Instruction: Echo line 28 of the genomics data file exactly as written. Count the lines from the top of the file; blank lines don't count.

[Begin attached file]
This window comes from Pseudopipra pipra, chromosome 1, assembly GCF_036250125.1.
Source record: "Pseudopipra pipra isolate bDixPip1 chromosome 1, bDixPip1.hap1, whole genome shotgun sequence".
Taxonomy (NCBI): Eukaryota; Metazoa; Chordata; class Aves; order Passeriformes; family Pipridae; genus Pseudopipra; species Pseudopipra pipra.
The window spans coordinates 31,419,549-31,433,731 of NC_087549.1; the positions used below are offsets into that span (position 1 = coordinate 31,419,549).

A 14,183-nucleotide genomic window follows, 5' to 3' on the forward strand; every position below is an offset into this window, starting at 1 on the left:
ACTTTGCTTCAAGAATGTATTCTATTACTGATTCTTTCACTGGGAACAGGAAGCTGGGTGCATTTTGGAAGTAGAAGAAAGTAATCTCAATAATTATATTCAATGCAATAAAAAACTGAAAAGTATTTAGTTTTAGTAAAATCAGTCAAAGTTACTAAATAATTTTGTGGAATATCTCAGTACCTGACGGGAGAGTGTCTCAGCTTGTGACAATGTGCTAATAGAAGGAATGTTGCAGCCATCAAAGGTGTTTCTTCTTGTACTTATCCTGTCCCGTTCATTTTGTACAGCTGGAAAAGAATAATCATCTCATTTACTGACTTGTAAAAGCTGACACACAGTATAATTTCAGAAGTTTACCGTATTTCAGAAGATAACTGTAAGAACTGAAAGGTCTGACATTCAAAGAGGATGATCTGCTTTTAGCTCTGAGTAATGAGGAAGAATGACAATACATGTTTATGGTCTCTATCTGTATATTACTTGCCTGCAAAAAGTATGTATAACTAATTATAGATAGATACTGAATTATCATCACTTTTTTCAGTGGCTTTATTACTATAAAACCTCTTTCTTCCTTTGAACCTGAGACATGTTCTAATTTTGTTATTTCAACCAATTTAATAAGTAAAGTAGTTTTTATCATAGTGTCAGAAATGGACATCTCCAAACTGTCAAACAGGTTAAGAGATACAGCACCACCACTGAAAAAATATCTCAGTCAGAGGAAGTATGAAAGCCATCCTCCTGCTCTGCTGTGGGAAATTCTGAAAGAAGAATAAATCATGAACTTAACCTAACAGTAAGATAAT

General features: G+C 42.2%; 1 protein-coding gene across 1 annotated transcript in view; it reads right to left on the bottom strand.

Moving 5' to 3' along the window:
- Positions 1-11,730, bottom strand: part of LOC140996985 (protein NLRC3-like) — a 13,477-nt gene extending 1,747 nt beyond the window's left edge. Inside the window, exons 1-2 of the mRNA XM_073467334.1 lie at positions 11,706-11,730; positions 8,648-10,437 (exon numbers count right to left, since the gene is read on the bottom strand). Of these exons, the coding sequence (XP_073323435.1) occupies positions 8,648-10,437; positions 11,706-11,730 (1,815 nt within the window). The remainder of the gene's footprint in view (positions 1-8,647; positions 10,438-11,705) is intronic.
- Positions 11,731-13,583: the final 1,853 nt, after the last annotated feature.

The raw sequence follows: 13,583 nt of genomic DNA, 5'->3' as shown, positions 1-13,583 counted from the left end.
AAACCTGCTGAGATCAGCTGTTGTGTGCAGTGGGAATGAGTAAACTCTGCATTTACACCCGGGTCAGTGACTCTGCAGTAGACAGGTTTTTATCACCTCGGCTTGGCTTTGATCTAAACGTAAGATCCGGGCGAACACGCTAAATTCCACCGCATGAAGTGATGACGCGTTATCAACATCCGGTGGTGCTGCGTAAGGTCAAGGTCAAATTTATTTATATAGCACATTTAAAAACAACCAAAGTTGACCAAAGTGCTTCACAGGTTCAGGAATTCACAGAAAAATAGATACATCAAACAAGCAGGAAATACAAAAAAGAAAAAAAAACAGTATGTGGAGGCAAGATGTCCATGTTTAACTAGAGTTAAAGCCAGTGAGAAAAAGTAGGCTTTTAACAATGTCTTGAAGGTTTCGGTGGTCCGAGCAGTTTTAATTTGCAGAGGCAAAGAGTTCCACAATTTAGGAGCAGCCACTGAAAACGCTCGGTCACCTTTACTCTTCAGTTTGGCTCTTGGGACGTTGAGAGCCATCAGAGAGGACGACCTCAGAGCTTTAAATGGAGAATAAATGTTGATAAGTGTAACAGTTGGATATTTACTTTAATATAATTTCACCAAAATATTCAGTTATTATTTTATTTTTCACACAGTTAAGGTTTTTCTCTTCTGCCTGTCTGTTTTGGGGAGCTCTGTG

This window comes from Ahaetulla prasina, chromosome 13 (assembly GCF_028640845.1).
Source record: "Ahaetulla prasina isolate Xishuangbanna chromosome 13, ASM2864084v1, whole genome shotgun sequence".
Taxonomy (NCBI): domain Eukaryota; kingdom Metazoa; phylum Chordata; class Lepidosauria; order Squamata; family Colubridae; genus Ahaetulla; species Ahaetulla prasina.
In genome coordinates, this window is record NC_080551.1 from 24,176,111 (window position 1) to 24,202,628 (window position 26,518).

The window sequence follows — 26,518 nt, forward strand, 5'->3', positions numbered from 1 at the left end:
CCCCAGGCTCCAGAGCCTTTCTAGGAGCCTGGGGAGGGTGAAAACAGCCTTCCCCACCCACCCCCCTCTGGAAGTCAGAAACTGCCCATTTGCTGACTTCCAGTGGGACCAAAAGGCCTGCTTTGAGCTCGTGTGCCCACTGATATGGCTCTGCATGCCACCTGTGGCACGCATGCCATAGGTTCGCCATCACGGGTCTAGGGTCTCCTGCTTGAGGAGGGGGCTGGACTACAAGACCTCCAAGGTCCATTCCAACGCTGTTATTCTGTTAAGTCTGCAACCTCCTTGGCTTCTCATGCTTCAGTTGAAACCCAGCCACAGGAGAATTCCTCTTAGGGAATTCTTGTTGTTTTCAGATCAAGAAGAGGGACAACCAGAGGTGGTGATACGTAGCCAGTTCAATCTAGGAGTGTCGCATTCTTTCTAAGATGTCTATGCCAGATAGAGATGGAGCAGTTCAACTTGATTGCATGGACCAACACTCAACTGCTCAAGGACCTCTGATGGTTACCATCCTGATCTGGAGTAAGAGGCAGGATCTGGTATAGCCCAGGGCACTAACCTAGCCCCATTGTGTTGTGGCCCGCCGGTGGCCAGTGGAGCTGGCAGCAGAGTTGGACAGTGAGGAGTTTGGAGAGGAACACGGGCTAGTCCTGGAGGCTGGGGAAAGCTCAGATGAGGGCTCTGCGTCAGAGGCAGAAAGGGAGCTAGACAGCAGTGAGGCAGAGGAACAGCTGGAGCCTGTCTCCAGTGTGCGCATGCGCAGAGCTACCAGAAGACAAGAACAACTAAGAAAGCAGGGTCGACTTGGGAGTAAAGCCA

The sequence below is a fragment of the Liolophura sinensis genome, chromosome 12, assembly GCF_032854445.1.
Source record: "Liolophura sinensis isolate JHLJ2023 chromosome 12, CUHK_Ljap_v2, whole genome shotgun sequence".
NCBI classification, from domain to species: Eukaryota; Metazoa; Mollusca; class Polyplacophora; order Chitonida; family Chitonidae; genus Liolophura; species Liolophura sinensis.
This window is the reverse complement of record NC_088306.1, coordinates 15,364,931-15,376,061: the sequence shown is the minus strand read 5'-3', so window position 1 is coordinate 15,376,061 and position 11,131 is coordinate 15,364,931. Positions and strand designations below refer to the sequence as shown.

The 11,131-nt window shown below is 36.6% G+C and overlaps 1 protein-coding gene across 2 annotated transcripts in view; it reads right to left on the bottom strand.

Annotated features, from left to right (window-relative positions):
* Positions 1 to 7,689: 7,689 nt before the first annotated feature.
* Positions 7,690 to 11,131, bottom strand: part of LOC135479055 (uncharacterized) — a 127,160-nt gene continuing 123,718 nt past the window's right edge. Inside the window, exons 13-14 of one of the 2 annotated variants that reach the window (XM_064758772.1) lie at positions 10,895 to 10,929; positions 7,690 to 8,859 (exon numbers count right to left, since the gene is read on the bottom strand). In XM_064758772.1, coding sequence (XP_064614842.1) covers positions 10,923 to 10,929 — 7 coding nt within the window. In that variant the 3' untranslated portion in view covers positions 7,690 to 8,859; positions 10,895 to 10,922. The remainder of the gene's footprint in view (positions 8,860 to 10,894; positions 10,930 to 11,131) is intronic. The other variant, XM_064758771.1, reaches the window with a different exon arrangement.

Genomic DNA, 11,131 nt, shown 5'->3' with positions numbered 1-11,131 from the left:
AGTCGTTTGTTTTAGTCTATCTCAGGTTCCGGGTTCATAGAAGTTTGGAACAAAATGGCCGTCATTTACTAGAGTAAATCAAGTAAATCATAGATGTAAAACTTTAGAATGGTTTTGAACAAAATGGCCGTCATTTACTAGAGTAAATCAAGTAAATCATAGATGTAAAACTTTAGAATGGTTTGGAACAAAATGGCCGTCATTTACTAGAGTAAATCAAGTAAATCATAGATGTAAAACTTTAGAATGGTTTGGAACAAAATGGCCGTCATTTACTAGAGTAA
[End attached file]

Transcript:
AGTCGTTTGTTTTAGTCTATCTCAGGTTCCGGGTTCATAGAAGTTTGGAACAAAATGGCCGTCATTTACTAGAGTAAATCAAGTAAATCATAGATGTAAAACTTTAGAATGGTTTTGAACAAAATGGCCGTCATTTACTAGAGTAAATCAAGTAAATCATAGATGTAAAACTTTAGAATGGTTTGGAACAAAATGGCCGTCATTTACTAGAGTAAATCAAGTAAATCATAGATGTAAAACTTTAGAATGGTTTGGAACAAAATGGCCGTCATTTACTAGAGTAA